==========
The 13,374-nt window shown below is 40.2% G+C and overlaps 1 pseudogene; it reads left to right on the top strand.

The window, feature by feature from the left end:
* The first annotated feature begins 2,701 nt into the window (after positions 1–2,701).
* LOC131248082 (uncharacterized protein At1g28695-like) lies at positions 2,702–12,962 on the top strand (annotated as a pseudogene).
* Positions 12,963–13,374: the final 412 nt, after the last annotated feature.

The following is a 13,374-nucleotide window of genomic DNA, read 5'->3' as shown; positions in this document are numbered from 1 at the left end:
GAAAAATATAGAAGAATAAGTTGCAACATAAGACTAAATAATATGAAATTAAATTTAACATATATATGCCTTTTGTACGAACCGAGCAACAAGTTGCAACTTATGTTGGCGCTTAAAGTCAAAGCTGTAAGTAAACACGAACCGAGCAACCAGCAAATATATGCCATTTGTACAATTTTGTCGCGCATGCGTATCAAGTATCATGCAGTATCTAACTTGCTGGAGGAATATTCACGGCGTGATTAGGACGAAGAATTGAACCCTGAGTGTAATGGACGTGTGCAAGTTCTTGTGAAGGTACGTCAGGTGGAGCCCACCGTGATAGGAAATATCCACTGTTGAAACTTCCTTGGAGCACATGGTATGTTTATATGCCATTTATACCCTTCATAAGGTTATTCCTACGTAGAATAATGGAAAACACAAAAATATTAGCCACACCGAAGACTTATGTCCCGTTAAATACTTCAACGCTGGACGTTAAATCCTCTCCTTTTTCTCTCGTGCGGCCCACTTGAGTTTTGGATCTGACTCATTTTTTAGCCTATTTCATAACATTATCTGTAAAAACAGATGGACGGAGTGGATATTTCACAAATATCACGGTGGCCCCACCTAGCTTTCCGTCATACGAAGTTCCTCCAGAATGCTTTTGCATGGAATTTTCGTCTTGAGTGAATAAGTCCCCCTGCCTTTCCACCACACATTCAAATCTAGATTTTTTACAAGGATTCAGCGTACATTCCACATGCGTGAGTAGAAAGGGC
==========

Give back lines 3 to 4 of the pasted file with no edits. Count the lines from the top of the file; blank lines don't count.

* The first annotated feature begins 2,701 nt into the window (after positions 1–2,701).
* LOC131248082 (uncharacterized protein At1g28695-like) lies at positions 2,702–12,962 on the top strand (annotated as a pseudogene).